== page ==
Employees at Daimler Trucks North America’s Freightliner Truck manufacturing plant in Cleveland, N.C., customized a Cascadia model truck with a Detroit Diesel DD15 engine, creating a symbol of the company’s respect for veterans. Volvo Trucks also once again sent a commemorative truck to Washington, D.C. as part of the Rolling Thunder Ride for Freedom taking place during Memorial Day weekend.
This was the ninth year Freightliner’s Cleveland plant employees had volunteered their time to help coordinate the truck design, local outreach and a 400-mile ride from the plant to the U.S. Capitol in Washington, D.C. for the Ride of Pride project. This year’s Ride of Pride artwork was designed to show support for active duty personnel, retirees and families who have lost someone in service to the country, as well as for prisoners of war and those still missing in action.
The one-of-a-kind truck was escorted by hundreds of motorcyclists as part of an annual Memorial Day ceremony honoring veterans, POWs and MIAs. Before its Memorial Day weekend trip to join Rolling Thunder, a national motorcyclist group that honors veterans, the truck toured North Carolina, making stops to pay tribute in several communities.
Ed Keeter, formerly a shift manager at Freightliner’s Cleveland truck manufacturing plant and a veteran of the Vietnam War, proposed the project in 2001 when he and other employees were looking for a way to honor veterans as Memorial Day approached. “It is exciting to be affiliated with a company that is so dedicated to its employees, the community, and vets past and present,” Keeter says. Initially the idea was to decorate a Freightliner truck and drive it to the local veterans’ hospital for a visit. “With the support of our plant manager, parent company, vendor partners and the community, the idea just blossomed,” he says. Keeter, who retired from the company in 2009, continues to serve as project lead, assisted by George Drexel, who is a Freightliner employee and also is a Vietnam veteran.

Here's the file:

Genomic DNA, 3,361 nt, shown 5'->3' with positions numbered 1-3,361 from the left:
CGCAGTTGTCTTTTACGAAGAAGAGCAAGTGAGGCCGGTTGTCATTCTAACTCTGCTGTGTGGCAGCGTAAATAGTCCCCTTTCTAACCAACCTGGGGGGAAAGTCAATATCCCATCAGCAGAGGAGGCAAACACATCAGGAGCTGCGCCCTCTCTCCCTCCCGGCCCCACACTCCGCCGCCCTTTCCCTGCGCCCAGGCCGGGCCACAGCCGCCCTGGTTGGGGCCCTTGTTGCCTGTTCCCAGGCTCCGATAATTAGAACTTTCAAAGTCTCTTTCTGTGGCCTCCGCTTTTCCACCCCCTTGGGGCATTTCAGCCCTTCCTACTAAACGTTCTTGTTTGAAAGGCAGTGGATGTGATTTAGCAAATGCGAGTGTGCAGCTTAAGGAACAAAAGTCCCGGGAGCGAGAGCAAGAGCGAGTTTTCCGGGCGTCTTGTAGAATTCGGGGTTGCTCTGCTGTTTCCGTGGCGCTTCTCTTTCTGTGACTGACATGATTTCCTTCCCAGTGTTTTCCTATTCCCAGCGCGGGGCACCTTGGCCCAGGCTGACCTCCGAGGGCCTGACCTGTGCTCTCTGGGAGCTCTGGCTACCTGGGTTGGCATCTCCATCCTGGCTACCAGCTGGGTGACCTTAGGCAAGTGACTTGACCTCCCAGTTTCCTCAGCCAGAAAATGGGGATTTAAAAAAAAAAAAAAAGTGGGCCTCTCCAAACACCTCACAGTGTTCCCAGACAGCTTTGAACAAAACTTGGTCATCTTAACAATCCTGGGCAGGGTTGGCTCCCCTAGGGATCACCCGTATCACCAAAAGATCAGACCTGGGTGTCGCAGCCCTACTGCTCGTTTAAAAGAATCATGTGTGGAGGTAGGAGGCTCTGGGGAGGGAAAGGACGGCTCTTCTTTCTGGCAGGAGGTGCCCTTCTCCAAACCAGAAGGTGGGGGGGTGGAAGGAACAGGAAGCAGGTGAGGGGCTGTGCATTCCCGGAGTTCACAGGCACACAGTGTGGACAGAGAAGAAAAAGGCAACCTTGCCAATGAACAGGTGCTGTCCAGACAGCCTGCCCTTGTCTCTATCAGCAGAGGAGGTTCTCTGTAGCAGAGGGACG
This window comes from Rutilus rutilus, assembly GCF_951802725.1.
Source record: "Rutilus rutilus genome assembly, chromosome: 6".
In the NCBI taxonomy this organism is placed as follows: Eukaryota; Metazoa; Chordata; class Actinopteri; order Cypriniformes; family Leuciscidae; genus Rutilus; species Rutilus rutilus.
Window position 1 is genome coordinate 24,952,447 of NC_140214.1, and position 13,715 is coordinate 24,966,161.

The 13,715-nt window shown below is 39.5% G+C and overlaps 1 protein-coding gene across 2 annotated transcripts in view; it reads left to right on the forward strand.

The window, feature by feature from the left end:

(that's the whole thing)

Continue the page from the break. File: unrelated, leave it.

The truck, which is owned by Schneider National Inc., of Green Bay, Wis., will be added to the company’s nationwide fleet of more than 10,000 trucks. “It’s very gratifying to have our organization selected to commandeer the Ride of Pride truck for a third time in its history,” says Mike Hinz, Schneider National vice president. “The 2011 truck joins the 2007 and 2008 trucks, which have become rolling tributes to the U.S. military, conveying how both of our organizations feel about those who make the ultimate sacrifice to protect our country’s freedoms. We are indeed honored to have these trucks in our fleet, and we pledge to showcase them – both at events and on our nation’s highways – to make our great service men and women proud.”
Jeff Edwards, a London, Ky.-based driver for Schneider National, was chosen as the driver for this year’s Ride of Pride. Edwards, who has worked at Schneider since 2006, served in the U.S. Marine Corps for 12 years and was called to active duty in Iraq in 2003. “It is a special honor to be able to drive this truck and to support those in the Armed Forces and to work for a company that is so supportive of the men and women who serve their country through military service,” Edwards says.
The journey to Washington D.C. began with a send-off ceremony at the plant at 7 a.m. Friday, May 27, and included guest speakers and local dignitaries. On Sunday, May 29, the group joined a procession through the capital with nearly a million motorcyclists participating in the Ride for Freedom, which is sponsored by Rolling Thunder, a national nonprofit with 80 chapters dedicated to publicizing POW-MIA issues.
Volvo’s VNL 670 for the Ride of Pride was designed and developed by Volvo Trucks’ New River Valley plant in Dublin, Va., in conjunction with UAW Local 2069’s Veteran Committee. Volvo Trucks’ one-of-a-kind Volvo VHD pickup truck, adorned with commemorative badging, also made the trip to Washington, D.C., in support of the Ride for Freedom.